This love/hate relationship carries over to his personal life. Vladimir worships his wife Olga, which makes her constant cuckolding of him that much more intense. His aborted suicide attempt provides an example of what was going wrong at the time—the base of a seven-story apartment building is covered in the garbage tenants throw out the window, which would break the fall of his jump. Vladimir and Olga attempt to carry on in a lifestyle that no longer exists except for the rich and well-connected, first pawning or selling jewels, books, and eventually Olga’s body. Vladimir’s comments on the nepman Dokuchaev is something he and Olga figured out early during the turbulence and covers more than just making money:

A man who wishes to make money in Soviet Russia must be the person he needs to be. It depends on the person you are dealing with—a peasant shirt or a dinner jacket, a fool or an intelligent man, a scoundrel or a relatively decent individual.

Olga’s unfaithfulness isn’t indiscriminate. She chooses lovers than can provide what she (and Vladimir, at times) need and want. But she doesn’t easily fall into the caricature of a tormenting harpy—even though she negotiates her price to become Dokuchaev’s lover in front of her husband, she donates the check to the famine relief fund.

The tragedy and travesty of the couple and the country make for a powerful novella. Highly recommended. (Be sure to read the literalab article, too.)

A few of the 1919 entries (all ellipses in original):


“Take up your rifle, worker and poor peasant! Join the requisitioning battalions. To the village and the kulaks’ barns, for grain! The kulaks of Simbrisk, Ufa and Samara give you no bread—take it from the kulaks of Voronezh, Vyatka and Tambov…”
This is what they call “the catechism of the class-conscious proletarian.”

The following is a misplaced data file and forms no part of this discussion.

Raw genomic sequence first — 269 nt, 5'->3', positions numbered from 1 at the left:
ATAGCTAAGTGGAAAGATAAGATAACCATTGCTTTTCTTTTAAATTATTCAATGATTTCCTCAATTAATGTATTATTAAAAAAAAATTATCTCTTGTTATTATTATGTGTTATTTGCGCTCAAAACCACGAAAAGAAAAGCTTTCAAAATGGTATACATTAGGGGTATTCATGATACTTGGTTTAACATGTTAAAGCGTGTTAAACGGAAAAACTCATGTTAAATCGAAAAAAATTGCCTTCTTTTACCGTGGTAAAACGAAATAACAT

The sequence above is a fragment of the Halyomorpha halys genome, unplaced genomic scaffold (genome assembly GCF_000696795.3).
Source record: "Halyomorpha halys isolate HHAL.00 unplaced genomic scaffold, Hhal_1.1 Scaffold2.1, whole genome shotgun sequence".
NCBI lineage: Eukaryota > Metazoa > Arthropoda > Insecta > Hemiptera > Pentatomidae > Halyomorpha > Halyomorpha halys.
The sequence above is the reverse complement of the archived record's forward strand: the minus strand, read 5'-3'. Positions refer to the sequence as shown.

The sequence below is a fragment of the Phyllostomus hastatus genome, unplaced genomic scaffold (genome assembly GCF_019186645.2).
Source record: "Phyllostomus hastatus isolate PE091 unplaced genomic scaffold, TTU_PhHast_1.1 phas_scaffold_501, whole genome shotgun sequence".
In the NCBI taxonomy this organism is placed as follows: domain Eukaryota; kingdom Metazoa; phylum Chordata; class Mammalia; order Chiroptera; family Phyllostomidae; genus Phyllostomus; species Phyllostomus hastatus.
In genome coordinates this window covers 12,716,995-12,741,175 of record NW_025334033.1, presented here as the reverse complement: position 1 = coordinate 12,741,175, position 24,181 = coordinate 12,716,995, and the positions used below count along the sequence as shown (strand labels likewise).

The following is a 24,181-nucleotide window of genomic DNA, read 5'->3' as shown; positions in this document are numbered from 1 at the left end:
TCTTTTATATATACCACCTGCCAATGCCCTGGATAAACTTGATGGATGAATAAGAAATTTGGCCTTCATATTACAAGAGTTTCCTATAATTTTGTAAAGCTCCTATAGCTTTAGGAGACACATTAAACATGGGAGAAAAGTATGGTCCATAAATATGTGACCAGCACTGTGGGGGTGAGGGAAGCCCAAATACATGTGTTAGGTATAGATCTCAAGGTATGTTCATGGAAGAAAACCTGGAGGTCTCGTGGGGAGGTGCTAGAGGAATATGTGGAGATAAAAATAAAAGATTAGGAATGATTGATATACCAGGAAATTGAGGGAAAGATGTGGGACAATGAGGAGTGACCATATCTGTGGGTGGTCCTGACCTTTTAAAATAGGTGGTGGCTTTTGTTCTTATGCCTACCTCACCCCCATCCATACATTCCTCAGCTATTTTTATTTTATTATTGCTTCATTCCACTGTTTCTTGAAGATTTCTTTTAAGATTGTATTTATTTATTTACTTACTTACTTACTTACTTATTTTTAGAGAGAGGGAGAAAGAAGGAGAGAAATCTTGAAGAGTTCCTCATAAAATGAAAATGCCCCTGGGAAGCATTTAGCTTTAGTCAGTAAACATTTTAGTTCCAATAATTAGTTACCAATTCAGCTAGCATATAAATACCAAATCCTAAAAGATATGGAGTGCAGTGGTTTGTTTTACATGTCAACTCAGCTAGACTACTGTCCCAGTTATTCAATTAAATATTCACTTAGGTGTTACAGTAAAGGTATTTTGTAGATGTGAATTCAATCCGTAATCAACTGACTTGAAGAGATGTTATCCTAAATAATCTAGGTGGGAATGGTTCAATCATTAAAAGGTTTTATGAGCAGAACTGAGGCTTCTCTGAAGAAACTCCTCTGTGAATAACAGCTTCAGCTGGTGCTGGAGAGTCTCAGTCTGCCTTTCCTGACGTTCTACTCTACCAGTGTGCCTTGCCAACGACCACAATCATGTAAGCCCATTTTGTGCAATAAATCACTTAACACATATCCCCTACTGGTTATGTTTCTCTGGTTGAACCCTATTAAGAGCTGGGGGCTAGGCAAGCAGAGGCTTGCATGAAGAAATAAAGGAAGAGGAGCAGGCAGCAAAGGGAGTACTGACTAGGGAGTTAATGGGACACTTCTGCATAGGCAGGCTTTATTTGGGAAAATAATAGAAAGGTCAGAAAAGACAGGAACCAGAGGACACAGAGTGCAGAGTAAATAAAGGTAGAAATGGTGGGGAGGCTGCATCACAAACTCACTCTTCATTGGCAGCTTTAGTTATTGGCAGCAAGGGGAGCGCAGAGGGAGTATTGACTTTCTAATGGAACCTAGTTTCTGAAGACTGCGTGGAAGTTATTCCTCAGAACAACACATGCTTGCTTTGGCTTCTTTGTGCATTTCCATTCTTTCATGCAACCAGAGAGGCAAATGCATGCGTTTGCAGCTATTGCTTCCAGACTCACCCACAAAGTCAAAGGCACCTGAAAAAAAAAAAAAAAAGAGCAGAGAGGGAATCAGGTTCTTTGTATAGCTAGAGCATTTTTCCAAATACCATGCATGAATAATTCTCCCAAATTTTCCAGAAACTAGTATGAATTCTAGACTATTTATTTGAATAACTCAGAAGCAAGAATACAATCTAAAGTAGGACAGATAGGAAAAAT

“Olga, your lover phoned a quarter of an hour ago…”
She took off her hat and began coming her hair with a large tortoise-shell comb.
“…he asked you to come at nine o’clock this evening.”


Typhus victims lie in the corridors of the hospitals, waiting their turn for a bed. Lice are now called enemies of the revolution.


Camel meat has been despatched to Moscow from the Caspian region.


On Sunday at two o’clock the foundation stone of the People’s Palace was laid on Karetny Ryad Street. Plans are being drawn up to build a theatre attached to the Palace. With a capacity of five thousand people it will be the second largest theatre in Europe.


Every day there are long lines of carts carrying coffins out beyond the gates of Moscow. These are all dead people that their relatives are taking out into the countryside to bury. There are so few gravediggers in the city cemeteries that they can’t afford to wait their turn.


The Council of People’s Commissars has decreed the withdrawal from passenger trains of first class and second class carriages, with measures to be taken immediately to convert them to third class carriages.


From tomorrow the gas-lamps in the city’s streets will not be lit.


All movement of passenger trains has been halted.

Update (23 Jan 2013): Somewhat related (and just as interesting)--Fascinating Photographs Of Russian Revolution Revealed